ENTIAT, Chelan County — Temperatures over 100 degrees are causing problems for crews fighting the Mills Canyon fire in Central Washington.
As of Saturday afternoon, the fire had burned more than 20,000 acres with 763 people working on containing it, even as the heat plagued the effort.
As the hot sun beats down, ground temperatures rise and plants start to dry out, creating more fuel for the fire.
Even in places where the fire had been put out, the chance of reigniting increases on hot days, Mills Canyon fire incident manager Nathan Rabe said on Saturday at a media briefing near the incident-command post at Entiat High School in Chelan County.
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Tents cover the Entiat school’s athletic field, where the firefighters have set up camp. The school gym has been converted to sleeping quarters for most of the night-shift workers. The windows have been darkened to help them adjust to sleeping through the day.
The sleeping areas for the firefighters are strictly off-limits, Rabe said. It’s hard enough to keep them rested and hydrated.
“Heat is a huge issue for us,” he said.
But heat also is just something you have to acclimate to as a firefighter, said Erin Kimsey, a hot-shot crew member who left Oregon Tuesday night to come fight the fire.
Kimsey said it is important to stay hydrated, but a lot of firefighters forget to eat as well. She said it is easy for firefighters to get focused on the mission and forget about taking care of themselves.
Kimsey works the night shift, and making that adjustment can be tough.
“The first (night) shift is always the hardest,” Kimsey said.
But Kimsey also thinks her crew is lucky for pulling that shift — the heat is not as intense at night.
The National Weather Service forecasts temperatures above 100 degrees near Entiat for the next five days.
While working and wearing all of their equipment, temperatures will feel 10 to 15 degrees hotter, said Adrian Fernandez, Mills Canyon fire medical-unit leader.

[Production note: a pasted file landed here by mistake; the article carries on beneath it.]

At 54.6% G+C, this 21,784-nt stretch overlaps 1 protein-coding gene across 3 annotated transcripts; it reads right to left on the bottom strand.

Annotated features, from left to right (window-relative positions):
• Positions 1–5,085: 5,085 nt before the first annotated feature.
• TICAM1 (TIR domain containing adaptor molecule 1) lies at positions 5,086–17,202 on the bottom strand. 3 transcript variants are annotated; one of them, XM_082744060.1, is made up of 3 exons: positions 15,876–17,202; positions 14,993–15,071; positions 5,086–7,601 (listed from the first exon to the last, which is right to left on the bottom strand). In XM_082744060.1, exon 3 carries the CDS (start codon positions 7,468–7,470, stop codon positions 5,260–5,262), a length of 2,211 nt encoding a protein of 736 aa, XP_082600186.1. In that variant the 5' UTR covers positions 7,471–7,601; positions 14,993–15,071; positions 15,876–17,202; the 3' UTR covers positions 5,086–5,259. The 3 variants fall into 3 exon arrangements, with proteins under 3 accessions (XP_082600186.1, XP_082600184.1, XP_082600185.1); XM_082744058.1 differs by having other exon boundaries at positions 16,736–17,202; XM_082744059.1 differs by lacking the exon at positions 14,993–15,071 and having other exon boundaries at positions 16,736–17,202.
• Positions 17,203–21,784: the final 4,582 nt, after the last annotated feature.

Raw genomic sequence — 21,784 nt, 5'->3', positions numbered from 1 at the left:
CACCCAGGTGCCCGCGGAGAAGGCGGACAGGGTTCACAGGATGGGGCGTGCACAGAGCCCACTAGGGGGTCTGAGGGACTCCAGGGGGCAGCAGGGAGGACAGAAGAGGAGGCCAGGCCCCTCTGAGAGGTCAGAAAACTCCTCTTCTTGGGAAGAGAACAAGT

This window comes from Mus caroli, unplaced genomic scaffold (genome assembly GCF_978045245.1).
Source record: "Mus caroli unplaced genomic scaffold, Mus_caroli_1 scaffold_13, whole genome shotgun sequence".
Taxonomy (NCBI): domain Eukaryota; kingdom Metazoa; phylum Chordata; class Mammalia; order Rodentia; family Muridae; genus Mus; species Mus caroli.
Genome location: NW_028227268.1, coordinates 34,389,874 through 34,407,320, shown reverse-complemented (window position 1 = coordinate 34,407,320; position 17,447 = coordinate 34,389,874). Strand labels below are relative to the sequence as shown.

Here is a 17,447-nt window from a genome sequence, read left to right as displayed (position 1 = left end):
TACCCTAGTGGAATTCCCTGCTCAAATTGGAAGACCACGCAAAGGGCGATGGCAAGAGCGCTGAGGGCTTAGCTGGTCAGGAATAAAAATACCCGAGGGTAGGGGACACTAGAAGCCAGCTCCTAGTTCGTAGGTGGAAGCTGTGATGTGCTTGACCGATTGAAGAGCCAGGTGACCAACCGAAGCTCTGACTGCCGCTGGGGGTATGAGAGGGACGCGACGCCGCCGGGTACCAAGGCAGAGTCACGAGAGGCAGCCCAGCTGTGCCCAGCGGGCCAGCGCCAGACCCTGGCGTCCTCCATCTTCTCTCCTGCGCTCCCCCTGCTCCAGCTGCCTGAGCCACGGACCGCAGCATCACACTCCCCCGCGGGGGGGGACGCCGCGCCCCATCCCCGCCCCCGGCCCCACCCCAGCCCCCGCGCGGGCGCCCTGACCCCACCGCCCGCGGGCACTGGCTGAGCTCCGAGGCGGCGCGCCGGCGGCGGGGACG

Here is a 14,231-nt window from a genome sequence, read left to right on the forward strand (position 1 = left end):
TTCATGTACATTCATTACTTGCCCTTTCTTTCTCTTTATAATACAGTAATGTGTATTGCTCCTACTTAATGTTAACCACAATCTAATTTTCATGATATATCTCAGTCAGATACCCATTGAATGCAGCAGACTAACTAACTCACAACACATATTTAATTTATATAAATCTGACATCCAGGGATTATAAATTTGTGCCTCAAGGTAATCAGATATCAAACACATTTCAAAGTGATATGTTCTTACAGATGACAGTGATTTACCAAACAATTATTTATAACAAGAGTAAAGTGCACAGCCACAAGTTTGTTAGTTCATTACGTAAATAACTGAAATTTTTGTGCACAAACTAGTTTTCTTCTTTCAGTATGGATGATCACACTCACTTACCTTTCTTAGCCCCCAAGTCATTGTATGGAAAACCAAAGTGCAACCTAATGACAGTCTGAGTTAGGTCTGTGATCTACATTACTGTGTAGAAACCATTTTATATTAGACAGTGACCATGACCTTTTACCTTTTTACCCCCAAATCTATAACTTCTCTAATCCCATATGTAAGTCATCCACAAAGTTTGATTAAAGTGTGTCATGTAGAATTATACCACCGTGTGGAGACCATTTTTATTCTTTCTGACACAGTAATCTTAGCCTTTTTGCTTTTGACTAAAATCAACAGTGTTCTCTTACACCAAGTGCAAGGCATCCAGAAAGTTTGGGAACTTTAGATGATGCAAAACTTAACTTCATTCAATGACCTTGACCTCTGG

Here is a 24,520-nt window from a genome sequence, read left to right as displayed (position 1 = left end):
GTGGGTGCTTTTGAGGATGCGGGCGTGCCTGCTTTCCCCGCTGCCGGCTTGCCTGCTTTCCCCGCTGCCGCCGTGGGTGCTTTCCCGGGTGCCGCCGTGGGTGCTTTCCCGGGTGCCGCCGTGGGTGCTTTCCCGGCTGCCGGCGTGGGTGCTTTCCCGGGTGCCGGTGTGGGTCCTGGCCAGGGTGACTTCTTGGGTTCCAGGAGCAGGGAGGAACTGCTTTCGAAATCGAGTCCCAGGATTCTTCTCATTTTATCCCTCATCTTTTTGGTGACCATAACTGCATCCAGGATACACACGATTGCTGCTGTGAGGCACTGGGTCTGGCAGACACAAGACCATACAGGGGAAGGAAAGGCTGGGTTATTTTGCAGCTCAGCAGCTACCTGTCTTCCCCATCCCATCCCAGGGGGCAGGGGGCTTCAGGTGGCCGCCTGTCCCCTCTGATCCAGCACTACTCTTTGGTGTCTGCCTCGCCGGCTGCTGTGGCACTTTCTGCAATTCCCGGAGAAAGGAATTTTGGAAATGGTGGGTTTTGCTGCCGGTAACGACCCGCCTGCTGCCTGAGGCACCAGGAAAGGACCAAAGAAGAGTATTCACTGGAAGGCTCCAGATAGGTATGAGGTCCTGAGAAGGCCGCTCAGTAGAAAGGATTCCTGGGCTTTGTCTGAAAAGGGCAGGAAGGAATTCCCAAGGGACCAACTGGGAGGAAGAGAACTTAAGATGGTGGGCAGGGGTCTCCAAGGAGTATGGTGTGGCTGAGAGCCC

Firefighters lose nearly a liter of fluid every hour while working, Fernandez said.
“This is not about being macho; this is not about being thirsty,” Fernandez said. “This is about taking care of yourself and replenishing fluids.”
To combat the loss of liquids, Fernandez said firefighters are trained to drink one liter every hour. It has to be more than just water, Fernandez said, because it is important for fire crews to get electrolytes into their bodies. He said most firefighters mix water and Gatorade together.
Fernandez said the majority of the crews working the Mills Canyon fire are experienced hot-shot crews and hydrate properly. There have been a few cases of heat rash, but no cases of heat exhaustion or heat stroke yet.
“Our crews work 14 to 21 days in a row,” Rabe said. “We schedule our days for 12 hours, but typically they are working 14-hour days. ”
Firefighters are taught not just to look out for themselves but for others on the crew. Fernandez said heat stroke and heat exhaustion can cause the brain to not work properly and it is hard for some individuals to realize they are not feeling well.
“When you get sick enough you’re not even helping yourself, somebody else has to recognize it,” Fernandez said.
The fire, which as of Saturday was 22 percent contained, is still growing and very dangerous. The focus for the crews on Saturday was to keep it from spreading to populated areas.
An immediate evacuation level has been recommended for occupants of about 42 buildings, but deputy incident manager Richard Andring said he does not know of anyone who has actually left yet. The Red Cross is operating a shelter for displaced people in Wenatchee.
Some things have gone well for the firefighting effort though. Rabe said the weather was more of an issue Wednesday and Thursday, when 30- to 35-mph winds spread the fire. “We just have our normal winds,” Rabe said. “The weather has cooperated with what we are trying to do.”
On Sunday morning, a new management team will take over. Because of the complexity and possibility of growth, the Pacific Northwest Management Team 3 will take the reins of the Mills Canyon fire.
The new command will not change the ground operations, Rabe said; the change is just to bring in people who have managed fires of this size before.
Brandon Brown: 206-464-2164 or firstname.lastname@example.org